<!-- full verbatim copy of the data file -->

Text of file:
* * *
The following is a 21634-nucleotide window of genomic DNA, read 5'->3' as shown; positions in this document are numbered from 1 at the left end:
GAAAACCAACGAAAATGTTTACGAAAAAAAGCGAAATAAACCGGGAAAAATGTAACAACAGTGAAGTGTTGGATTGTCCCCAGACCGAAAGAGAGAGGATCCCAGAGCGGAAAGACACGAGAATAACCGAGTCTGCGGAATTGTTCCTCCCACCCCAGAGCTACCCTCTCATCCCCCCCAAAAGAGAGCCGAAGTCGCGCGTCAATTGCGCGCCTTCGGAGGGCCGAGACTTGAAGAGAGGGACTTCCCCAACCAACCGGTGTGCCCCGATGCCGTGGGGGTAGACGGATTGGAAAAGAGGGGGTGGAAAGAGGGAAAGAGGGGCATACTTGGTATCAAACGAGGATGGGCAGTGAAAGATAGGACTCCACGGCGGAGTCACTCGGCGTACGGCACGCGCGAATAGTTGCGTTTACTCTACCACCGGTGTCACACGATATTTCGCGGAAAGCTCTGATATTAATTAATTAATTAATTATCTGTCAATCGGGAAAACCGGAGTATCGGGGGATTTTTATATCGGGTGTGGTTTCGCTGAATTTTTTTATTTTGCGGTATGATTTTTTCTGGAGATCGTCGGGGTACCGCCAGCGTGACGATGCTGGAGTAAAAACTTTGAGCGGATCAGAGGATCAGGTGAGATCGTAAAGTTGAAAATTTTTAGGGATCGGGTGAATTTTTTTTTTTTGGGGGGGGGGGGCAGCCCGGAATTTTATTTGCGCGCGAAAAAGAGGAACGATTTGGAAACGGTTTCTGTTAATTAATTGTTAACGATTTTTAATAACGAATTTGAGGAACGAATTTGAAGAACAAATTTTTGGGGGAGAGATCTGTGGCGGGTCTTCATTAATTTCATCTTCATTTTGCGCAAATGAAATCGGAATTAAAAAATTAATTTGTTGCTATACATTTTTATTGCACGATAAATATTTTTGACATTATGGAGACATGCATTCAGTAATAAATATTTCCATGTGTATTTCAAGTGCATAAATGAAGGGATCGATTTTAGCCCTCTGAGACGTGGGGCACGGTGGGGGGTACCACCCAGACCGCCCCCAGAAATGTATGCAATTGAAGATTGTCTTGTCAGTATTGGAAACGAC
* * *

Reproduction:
The following is a 21634-nucleotide window of genomic DNA, read 5'->3' as shown; positions in this document are numbered from 1 at the left end:
GAAAACCAACGAAAATGTTTACGAAAAAAAGCGAAATAAACCGGGAAAAATGTAACAACAGTGAAGTGTTGGATTGTCCCCAGACCGAAAGAGAGAGGATCCCAGAGCGGAAAGACACGAGAATAACCGAGTCTGCGGAATTGTTCCTCCCACCCCAGAGCTACCCTCTCATCCCCCCCAAAAGAGAGCCGAAGTCGCGCGTCAATTGCGCGCCTTCGGAGGGCCGAGACTTGAAGAGAGGGACTTCCCCAACCAACCGGTGTGCCCCGATGCCGTGGGGGTAGACGGATTGGAAAAGAGGGGGTGGAAAGAGGGAAAGAGGGGCATACTTGGTATCAAACGAGGATGGGCAGTGAAAGATAGGACTCCACGGCGGAGTCACTCGGCGTACGGCACGCGCGAATAGTTGCGTTTACTCTACCACCGGTGTCACACGATATTTCGCGGAAAGCTCTGATATTAATTAATTAATTAATTATCTGTCAATCGGGAAAACCGGAGTATCGGGGGATTTTTATATCGGGTGTGGTTTCGCTGAATTTTTTTATTTTGCGGTATGATTTTTTCTGGAGATCGTCGGGGTACCGCCAGCGTGACGATGCTGGAGTAAAAACTTTGAGCGGATCAGAGGATCAGGTGAGATCGTAAAGTTGAAAATTTTTAGGGATCGGGTGAATTTTTTTTTTTTGGGGGGGGGGGGCAGCCCGGAATTTTATTTGCGCGCGAAAAAGAGGAACGATTTGGAAACGGTTTCTGTTAATTAATTGTTAACGATTTTTAATAACGAATTTGAGGAACGAATTTGAAGAACAAATTTTTGGGGGAGAGATCTGTGGCGGGTCTTCATTAATTTCATCTTCATTTTGCGCAAATGAAATCGGAATTAAAAAATTAATTTGTTGCTATACATTTTTATTGCACGATAAATATTTTTGACATTATGGAGACATGCATTCAGTAATAAATATTTCCATGTGTATTTCAAGTGCATAAATGAAGGGATCGATTTTAGCCCTCTGAGACGTGGGGCACGGTGGGGGGTACCACCCAGACCGCCCCCAGAAATGTATGCAATTGAAGATTGTCTTGTCAGTATTGGAAACGAC